Yes, for me personally, Eugene was my first event since recovering, but it also was the first Phish show since the Chase Center concert two nights previous where one fan fell to his death and two others were injured in an unrelated fall. It was a terrifying event where even those who witnessed it will never able to completely forget. An obviously emotional Trey took a moment after "Stash" to acknowledge the injuries, the deaths, the connection we all have as a community, and how something like that would affect many of those who attended or even just were following the show on the webcast. It did feel like the energy from that night was coloring this one, but it became more apparent after Trey's comments.

Photo © Phish, by Rene Huemer
Photo © Phish, by Rene Huemer

The second set especially felt like it was in a dark, introspective area that they couldn't quite shake. If I were to describe the set with one word, it would be "weird." This wasn't going to be a dance party. The jams repeatedly went into space. At one point during "Twist," I wrote, "Dark but cool," in my notes and that feels like a summation of the evening. Even a reliable high energy song like "Blaze On" found itself in a quieter spot that was more reminiscent of "A Love Supreme" than its normal self.

Perhaps the quintessential part of the set was the penultimate song, "2001." While I have few notes about this due to the fact that I somehow found myself against the rail right in front of Trey during this (thanks Henry!) and - especially after Trey told the story about me timing up front - was extremely self conscious about picking up the clipboard, the ending of the song stood out. As they went into the second passage of the climatic build, the triumphant theme that is the centerpiece of the song, the release of the tension, they decided to just not play the peak. Instead they took it down, eventually segueing into "Sigma Oasis." It's a unique version. The ending will probably be a love it or hate it with little middle ground sort of thing.

For a show in the wake of a tragedy. "Drift While You're Sleeping," felt like the appropriate call for the encore. As they played the end section about the short length of time we have here, they were able to channel that into the very strong peak that the rest of the show was largely avoiding. It really was a night to reflect, a night to see where we had been, but - ultimately - a night to remember that we only have so much time here so we also need to push on and enjoy what we do have. It'll be interesting to see if that was the cathartic moment the band needed to push through on the second night of Eugene or if the introspection will continue and become a theme of the tour.

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, comment by Midcoaster
Midcoaster Thank you, David! This review is a great reflection of what was, I'm sure, a heavy night (following the events of SF). Listening to the Disease right now, I have to say, I'm glad you picked up on the "Mountain" theme. I heard that in the SF SYSF and in some other places during those two shows. Is this done to throw fans off the Halloween scent?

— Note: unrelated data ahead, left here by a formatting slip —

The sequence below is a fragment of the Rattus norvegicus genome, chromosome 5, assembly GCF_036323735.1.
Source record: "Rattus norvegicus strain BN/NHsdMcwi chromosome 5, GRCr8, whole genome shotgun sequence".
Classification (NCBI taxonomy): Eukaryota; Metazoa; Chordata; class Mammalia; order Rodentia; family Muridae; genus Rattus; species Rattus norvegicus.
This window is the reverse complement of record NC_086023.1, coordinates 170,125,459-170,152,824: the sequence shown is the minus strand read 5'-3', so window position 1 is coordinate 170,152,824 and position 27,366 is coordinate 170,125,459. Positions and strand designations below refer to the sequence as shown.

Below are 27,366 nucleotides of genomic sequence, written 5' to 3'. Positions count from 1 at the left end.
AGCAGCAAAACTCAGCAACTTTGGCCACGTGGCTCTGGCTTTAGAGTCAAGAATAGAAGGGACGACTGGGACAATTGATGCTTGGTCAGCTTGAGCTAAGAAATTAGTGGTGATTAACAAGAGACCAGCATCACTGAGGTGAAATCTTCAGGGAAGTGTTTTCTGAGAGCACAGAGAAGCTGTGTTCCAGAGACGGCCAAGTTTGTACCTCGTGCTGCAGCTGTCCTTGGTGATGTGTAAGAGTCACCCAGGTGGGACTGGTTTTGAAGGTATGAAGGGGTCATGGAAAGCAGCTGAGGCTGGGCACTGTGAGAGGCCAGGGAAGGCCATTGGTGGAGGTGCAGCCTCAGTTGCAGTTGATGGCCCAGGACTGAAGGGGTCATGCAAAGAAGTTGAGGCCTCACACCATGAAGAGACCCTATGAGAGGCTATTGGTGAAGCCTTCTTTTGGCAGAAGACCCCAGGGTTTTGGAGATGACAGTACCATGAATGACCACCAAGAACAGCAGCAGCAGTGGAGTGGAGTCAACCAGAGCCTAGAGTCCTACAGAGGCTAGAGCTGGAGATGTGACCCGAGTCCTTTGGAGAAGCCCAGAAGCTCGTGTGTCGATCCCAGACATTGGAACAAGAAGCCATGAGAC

Phish is crushing it right now, despite (or in spite of) all the insanity of the past 18 months. Count me among the fans who are glad that Phish is still here doing this for us, and that @zzyzx is still here doing this for us. Your contributions to our understanding of this music are invaluable. Many of us are so glad that you're on the mend and continuing to contribute to the community.

Now, let me get back to this big Mike gooball of a bass bomb in that opening Disease. Oh boy!
, comment by yb0rc1ty
yb0rc1ty I appreciate you, David. Happy your healthy so I can keep reading your thoughts on Phish -- you're a tremendous writer, my dude. This is my kind of review. Brought me right into your experience. Thanks!
, comment by orome42
orome42 hey david, any idea if this DWD contends for longest first set opener ever?
, comment by icculusFTW
icculusFTW Tell me if I'm wrong -- but I believe this is the single longest opener in the band's history.
, comment by orome42
orome42 word is unofficially it is, w the second longest being the 6/10/00 DWD at 24:59
, comment by Slice
Slice Thanks for the review. I think it should be said that Phish did not need to speak publicly regarding the horrible SF accidents. The fact that they did says everything about who they are as people and their sense of community and family. It was powerful. And then to gather themselves and play a gorgeous Walls of the Cave was jaw dropping and a wonderful tribute.
, comment by phootyjon
phootyjon Thanks for the review. Well-written. I love the sidebar to the 1994 show at the Hult. That Stash had a major impact on me as well. I was hoping they'd take it for a spin again last night...and they DID. Love this band. Looking forward to this evening.
, comment by A_Buddhist_Prodigy
A_Buddhist_Prodigy Thanks, David. Your writing is great and completely captures the in your head and in the groove of a show like this. I truly appreciate all you do. Great work.
, comment by tubescreamer
tubescreamer I appreciate this review and directing me toward two fantastic stash: one I’d never heard and one I’d forgotten.